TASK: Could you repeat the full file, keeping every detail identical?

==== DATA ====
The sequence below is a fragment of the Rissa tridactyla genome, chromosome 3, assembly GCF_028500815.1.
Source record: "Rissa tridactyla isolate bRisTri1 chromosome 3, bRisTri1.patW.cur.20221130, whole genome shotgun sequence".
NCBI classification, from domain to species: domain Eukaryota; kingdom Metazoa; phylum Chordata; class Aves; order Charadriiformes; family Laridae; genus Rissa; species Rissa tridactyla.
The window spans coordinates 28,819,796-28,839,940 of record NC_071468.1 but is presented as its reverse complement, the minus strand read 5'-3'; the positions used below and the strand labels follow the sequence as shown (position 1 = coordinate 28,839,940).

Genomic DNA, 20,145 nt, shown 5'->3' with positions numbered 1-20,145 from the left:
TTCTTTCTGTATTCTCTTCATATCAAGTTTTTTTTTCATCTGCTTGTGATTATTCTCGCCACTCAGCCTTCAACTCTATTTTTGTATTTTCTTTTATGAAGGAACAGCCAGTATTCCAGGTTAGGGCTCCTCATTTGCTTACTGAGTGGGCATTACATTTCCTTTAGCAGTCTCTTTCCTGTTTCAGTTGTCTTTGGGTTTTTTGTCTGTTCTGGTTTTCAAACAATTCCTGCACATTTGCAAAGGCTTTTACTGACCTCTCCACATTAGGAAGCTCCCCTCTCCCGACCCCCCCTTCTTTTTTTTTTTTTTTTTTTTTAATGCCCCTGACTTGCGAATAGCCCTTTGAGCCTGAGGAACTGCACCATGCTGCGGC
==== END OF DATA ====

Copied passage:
The sequence below is a fragment of the Rissa tridactyla genome, chromosome 3, assembly GCF_028500815.1.
Source record: "Rissa tridactyla isolate bRisTri1 chromosome 3, bRisTri1.patW.cur.20221130, whole genome shotgun sequence".
NCBI classification, from domain to species: domain Eukaryota; kingdom Metazoa; phylum Chordata; class Aves; order Charadriiformes; family Laridae; genus Rissa; species Rissa tridactyla.
The window spans coordinates 28,819,796-28,839,940 of record NC_071468.1 but is presented as its reverse complement, the minus strand read 5'-3'; the positions used below and the strand labels follow the sequence as shown (position 1 = coordinate 28,839,940).

Genomic DNA, 20,145 nt, shown 5'->3' with positions numbered 1-20,145 from the left:
TTCTTTCTGTATTCTCTTCATATCAAGTTTTTTTTTCATCTGCTTGTGATTATTCTCGCCACTCAGCCTTCAACTCTATTTTTGTATTTTCTTTTATGAAGGAACAGCCAGTATTCCAGGTTAGGGCTCCTCATTTGCTTACTGAGTGGGCATTACATTTCCTTTAGCAGTCTCTTTCCTGTTTCAGTTGTCTTTGGGTTTTTTGTCTGTTCTGGTTTTCAAACAATTCCTGCACATTTGCAAAGGCTTTTACTGACCTCTCCACATTAGGAAGCTCCCCTCTCCCGACCCCCCCTTCTTTTTTTTTTTTTTTTTTTTTAATGCCCCTGACTTGCGAATAGCCCTTTGAGCCTGAGGAACTGCACCATGCTGCGGC